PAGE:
Viscous field-aligned water exhibits cubic-ice-like structural motifs

JM Kahk and BH Tan and CD Ohl and ND Loh, PHYSICAL CHEMISTRY CHEMICAL PHYSICS, 20, 19877-19884 (2018).

DOI: 10.1039/c8cp02697a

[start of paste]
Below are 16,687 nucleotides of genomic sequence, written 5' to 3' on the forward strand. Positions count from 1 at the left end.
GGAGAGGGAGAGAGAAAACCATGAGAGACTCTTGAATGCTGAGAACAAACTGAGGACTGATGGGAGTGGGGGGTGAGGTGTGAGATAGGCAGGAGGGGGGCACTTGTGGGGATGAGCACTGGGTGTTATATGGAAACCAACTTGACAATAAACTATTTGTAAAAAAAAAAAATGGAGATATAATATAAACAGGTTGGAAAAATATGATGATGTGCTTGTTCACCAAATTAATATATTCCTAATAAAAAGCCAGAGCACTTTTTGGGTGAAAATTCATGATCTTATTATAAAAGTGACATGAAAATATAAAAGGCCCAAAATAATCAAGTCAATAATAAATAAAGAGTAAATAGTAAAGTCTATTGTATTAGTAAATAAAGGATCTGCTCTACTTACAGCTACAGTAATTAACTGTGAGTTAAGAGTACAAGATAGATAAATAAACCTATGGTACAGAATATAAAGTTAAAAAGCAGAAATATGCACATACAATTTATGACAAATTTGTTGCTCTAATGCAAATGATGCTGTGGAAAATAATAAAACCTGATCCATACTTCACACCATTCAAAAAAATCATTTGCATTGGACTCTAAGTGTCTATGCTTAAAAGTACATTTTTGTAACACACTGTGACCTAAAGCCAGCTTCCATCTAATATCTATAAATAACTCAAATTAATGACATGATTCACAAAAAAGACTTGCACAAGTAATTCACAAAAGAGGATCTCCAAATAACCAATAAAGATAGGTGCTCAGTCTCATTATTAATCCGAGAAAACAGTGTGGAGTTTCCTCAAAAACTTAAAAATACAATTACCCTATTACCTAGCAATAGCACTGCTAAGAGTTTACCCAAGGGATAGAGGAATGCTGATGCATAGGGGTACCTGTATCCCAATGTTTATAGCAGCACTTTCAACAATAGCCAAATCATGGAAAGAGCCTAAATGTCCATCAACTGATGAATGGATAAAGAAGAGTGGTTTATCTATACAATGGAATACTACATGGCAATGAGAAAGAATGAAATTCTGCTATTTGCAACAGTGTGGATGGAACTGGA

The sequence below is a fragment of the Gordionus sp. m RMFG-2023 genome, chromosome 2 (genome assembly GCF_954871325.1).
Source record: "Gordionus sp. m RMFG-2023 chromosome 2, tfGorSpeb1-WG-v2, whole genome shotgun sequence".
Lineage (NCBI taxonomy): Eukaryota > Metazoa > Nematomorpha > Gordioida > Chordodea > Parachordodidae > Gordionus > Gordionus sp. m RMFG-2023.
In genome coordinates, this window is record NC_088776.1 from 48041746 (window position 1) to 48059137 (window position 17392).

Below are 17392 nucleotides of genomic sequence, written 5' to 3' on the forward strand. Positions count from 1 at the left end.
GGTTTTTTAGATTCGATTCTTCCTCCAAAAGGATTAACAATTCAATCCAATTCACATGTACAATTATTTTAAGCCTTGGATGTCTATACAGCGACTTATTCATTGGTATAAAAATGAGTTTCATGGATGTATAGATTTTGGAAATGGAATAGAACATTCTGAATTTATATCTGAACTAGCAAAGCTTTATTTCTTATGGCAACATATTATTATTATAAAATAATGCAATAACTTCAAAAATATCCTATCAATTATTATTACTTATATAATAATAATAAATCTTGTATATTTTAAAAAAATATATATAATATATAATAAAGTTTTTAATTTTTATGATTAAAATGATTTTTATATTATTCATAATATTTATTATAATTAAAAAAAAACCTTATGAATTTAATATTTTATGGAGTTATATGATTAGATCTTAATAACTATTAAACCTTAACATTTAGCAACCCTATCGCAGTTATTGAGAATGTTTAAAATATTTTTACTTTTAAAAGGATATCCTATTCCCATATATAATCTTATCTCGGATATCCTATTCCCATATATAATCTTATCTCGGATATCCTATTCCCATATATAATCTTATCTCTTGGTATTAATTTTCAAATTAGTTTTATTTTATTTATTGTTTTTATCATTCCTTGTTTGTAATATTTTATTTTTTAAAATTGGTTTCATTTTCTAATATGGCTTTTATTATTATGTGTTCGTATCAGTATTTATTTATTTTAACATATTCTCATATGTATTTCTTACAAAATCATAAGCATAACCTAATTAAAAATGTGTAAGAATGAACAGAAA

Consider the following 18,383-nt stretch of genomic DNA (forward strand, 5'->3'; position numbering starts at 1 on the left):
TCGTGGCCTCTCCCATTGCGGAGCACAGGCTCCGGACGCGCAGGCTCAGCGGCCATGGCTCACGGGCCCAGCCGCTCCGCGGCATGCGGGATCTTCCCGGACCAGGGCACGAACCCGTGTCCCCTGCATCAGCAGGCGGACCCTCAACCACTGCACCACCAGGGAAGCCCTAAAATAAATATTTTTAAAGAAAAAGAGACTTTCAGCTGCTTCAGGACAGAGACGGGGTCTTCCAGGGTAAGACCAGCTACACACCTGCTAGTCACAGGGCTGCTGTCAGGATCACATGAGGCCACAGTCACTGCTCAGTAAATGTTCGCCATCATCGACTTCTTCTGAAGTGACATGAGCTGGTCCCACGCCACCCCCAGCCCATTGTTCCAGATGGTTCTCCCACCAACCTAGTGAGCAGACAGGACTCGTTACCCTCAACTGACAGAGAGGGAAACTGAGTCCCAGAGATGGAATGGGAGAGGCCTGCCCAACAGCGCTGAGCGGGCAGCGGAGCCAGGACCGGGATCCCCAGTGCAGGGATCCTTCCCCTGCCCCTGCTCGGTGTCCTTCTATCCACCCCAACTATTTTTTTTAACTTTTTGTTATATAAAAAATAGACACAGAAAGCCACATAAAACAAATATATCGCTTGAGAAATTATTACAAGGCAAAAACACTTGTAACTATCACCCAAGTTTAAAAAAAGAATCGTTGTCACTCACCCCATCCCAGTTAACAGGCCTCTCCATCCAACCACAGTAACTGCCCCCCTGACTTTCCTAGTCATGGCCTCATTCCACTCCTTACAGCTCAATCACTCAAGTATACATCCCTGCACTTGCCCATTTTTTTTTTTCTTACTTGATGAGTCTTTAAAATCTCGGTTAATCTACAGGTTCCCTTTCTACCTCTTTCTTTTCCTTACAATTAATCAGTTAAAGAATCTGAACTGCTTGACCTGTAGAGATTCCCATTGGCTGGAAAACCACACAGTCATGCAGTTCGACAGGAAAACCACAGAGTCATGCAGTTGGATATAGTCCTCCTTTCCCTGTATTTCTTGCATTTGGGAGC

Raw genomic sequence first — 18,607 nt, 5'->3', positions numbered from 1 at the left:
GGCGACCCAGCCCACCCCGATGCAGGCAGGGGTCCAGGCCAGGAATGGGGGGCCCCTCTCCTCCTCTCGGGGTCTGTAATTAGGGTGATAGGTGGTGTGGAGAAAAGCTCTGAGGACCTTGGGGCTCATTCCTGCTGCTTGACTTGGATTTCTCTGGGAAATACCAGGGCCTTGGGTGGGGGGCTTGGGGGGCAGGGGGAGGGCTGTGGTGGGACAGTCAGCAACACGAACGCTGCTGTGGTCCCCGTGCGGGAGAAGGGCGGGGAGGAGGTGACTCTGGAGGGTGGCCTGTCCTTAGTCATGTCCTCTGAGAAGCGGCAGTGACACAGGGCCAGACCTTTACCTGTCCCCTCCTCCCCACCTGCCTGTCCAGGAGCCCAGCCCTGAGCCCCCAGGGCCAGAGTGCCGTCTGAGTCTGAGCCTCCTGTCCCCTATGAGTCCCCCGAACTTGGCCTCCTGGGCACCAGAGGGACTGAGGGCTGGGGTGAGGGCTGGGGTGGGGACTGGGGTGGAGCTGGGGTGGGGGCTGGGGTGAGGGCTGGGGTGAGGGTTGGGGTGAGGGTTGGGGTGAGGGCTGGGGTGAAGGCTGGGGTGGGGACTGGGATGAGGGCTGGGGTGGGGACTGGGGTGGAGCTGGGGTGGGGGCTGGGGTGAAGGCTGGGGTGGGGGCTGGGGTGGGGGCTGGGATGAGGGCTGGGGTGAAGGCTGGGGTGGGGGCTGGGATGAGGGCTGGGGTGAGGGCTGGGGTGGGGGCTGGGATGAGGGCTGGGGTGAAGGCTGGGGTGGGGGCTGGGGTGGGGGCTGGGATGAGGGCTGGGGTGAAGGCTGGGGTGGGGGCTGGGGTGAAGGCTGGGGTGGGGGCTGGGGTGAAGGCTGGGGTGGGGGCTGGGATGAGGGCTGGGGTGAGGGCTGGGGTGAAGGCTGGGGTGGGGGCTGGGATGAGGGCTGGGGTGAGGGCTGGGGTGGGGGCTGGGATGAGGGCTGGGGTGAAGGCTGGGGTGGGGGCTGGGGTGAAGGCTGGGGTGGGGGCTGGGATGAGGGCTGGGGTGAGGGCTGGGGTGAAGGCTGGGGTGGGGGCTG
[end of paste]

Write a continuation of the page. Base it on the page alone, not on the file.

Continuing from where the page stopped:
Strong electric fields are known to greatly accelerate the freezing of water in molecular dynamics simulations, and have also been shown to affect the thermodynamics of the phase transition. In this work, a mechanistic explanation for field-induced crystallization of water is presented. Due to the coupling between the rotational and the translational degrees of freedom of individual water molecules, an applied field can directly drive the formation of cubic-ice like local motifs in water. Analysis of the angular distributions of water molecules in TIP4P-2005 water at field strengths between 0.0 and 0.32 V angstrom(-1) demonstrates the existence of such motifs in the field- aligned liquid phase that is observed prior to the onset of the freezing transition. The dynamic properties of this field-aligned liquid phase are also studied, and its viscosity is shown to be within a factor of two of that of regular liquid water using the Green-Kubo method as well as mean squared displacements. The choice between the NPT and the NVT ensembles is shown to have a strong impact on the evolution of molecular dynamics trajectories at field strengths close to the threshold for the freezing transition, and the importance of properly accounting for the electric field terms in the pressure virial is emphasized.

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